Robert Brown facilitated a writing workshop to launch the University of Canberra Faculty of Health’s 2010 writing week. (Information about the first part of the workshop can be found here.) In his handout material for the workshop, Robert asserts his copyright of his materials. I make explicit mention and acknowledgement of his copyright here.
The second session of the day, after lunch, started with Robert’s discussion of Paper Title. He suggested that:
- A title is the first opportunity to lose a reader.
- Make a title a sentence and include in it the main benefit reader.
- Avoid ‘dead boring titles’ (a table of contents)
Robert identified strategies for conveying benefits for the reader in the title of a paper:
- A direct statement of outcome (a sentence)
- Indirect statements of outcome
- Direct questions (also sentences)
- Indirect questions
- Moderately intriguing (some are sentences)
- Highly intriguing (some are sentences)
Robert discussed these issues with reference to Carmer and Walker’s (1981) paper Baby Bear’s Dilemma: A Statistical Tale 1:
An allegorical and satirical, but also, we hope an accurate and humorous expository look at the problem researchers face in choosing a pairwise multiple comparisons procedure for detecting differences among treatment means. The primary objective is to present, from several points of view, some of the arguments and resulting confusion surrounding the use of the least significant difference vis-a-vis Tukey’s w procedure or honest significant difference, Duncan’s Multiple Range Test, and the Waller-Duncan Bayesian k-ratio t test. Particular emphasis is placed on demonstrating that the concept of comparisonwise error rate is considerably more logical, sound, and useful in pairwise multiple comparisons than the concept of experimentwise error rate. As a consequence, despite what researchers may have read in the statistical Literature or what they may have heard from statistical experts, the least significant difference is appropriate whenever a pairwise multiple comparisons procedure is in order.
Robert discussed Abstracts in the next part of the workshop. An abstract:
- Is the essence of the paper. (Some journals require a summary rather than ‘abstract’). It is a summarised assertion without proof.
- Summarises the introduction, methods, results and discussion.
- May not require additional information on methods if the methods may be sufficiently implicit in the main results.
- Should focus on the overview not the details.
- Should avoid following a table of contents approach.
- Varies from 100 to 450 words.
- Does not have any citations, the abstract is published separately from the main text.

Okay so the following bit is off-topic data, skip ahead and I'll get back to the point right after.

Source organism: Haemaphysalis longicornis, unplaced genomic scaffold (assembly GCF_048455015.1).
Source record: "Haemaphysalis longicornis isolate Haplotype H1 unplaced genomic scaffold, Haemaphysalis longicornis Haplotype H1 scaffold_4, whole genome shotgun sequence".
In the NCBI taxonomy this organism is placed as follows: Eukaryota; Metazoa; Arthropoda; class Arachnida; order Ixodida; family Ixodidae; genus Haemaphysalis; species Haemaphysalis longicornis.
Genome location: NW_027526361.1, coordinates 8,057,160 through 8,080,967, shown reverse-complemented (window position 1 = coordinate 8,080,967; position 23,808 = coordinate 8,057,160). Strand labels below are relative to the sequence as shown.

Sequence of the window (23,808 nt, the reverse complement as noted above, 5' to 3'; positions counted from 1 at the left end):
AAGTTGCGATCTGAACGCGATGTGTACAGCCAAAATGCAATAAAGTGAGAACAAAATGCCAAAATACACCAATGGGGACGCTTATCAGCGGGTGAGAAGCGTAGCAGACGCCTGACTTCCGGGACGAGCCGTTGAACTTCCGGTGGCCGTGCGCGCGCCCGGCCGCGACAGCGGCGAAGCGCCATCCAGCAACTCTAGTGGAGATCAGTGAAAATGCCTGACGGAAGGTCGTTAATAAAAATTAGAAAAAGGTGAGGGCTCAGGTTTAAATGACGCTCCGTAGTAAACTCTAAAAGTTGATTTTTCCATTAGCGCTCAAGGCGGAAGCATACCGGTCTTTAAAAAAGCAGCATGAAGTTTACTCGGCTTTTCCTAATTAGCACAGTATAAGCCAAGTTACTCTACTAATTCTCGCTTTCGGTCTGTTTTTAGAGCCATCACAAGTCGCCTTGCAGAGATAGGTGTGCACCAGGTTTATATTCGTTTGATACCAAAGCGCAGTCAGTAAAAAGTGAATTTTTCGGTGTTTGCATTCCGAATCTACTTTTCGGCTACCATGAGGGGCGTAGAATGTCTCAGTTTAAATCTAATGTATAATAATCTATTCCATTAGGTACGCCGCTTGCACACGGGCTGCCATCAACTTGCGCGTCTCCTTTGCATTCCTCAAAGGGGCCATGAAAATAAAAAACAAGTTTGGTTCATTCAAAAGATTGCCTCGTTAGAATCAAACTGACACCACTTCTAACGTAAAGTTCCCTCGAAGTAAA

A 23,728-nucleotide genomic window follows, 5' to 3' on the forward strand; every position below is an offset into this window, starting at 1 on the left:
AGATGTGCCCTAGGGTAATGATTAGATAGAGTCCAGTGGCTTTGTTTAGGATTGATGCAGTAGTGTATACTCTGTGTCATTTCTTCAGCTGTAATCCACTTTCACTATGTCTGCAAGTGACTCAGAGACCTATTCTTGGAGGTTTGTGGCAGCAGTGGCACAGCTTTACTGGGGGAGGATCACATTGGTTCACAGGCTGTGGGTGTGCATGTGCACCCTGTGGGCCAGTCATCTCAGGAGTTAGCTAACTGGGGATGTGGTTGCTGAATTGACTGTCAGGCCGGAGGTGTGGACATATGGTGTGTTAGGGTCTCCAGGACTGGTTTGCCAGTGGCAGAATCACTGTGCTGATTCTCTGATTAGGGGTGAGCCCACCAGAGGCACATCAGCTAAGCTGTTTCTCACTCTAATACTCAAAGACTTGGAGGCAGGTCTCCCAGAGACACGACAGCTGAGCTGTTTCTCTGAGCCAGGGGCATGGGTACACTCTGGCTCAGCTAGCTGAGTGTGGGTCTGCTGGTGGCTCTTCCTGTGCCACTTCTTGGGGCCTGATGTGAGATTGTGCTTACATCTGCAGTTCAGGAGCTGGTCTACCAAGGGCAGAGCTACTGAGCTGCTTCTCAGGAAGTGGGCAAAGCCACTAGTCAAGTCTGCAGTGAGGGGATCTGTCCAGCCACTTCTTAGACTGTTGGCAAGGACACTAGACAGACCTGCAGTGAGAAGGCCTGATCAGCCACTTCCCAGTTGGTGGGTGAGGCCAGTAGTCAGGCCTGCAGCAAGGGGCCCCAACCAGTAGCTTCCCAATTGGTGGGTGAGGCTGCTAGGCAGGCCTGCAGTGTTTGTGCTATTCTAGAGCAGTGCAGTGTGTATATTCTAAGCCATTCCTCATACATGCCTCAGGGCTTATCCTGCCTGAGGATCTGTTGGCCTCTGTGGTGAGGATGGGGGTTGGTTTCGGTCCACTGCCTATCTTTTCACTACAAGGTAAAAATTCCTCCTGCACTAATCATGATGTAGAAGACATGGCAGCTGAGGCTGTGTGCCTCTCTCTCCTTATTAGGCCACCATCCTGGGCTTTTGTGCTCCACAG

- Can be a traditional unstructured narrative or structured according to headings nominated by the journal.
Robert shared Nature’s advice about writing an abstract. He provided examples of abstracts that illustrated the key issues he identified.
Robert discussed Introductions next. He suggested an Introduction (between 300-900 words):
- Shows that a story is worth telling. (Why you studied the problem; the state of knowledge; a defined gap in the literature; informing the reader what you set out to do and give the main finding.)
- Establishes a compelling question.
- Has only three or four essential moves.
- Sets an agenda for the rest of the paper by setting up research question(s) and reminding a reader of your conclusion, answer.
Robert shared examples of Introductions to exemplify these points. He explored ‘moves’ in Introductions. One example used was David Pannell’s (2002) paper Prose, psychopaths and persistence: Personal perspectives on publishing
In the next part of the workshop Robert discussed Methods.
The Methods ‘ section:
- Is often the best place to start
- Answers the question ‘what did they do to study this problem?’
- Provides information on what was investigated, what techniques were used, and what statistical analyses were used.
- Includes enough details for readers to assess validity of results and to replicate the work.
- Cites original sources of techniques (and not re-described if well-established)
Robert discussed the Results section next and explored the use of Figures and Tables (use text to highlight the most important parts; do not include a table or graph if they can be replaced by a statement; graphs are often better than tables). Robert suggested that the Results section:
- Is the second easiest section to write.
- Can combine results and discussion.
- Should be simple and “consistent with keeping readers adequately informed”.
Robert concluded the workshop with consideration of Discussion. The Discussion:
- Is a place to show the contribution to knowledge.
- Is a place of no surprises.
- Steps the reader through each question and lead with your best shot.
- Delivers the essentials.
- Avoids leading with authorities.
- Makes the significance of results and in the context of the literature.
- Avoids deep discussions of shortcomings and future research.
- Concludes with a snappy final paragraph that reminds the reader of the main benefit. As you are leaving, please take these thoughts with you.
- Conclusions are measured in sentences rather than paragraphs and pages.
Robert finished his look at Discussion with an example from Jones, Gardner and Sinclair (2008) ‘Losing Nemo’: bleaching and collection appear to reduce inshore populations of anemonefishes. He provided a second example of where writing about more work is necessary is acceptable (McCosker et al, 2010)
The day concluded with the group’s thanks to Robert for a fascinating day.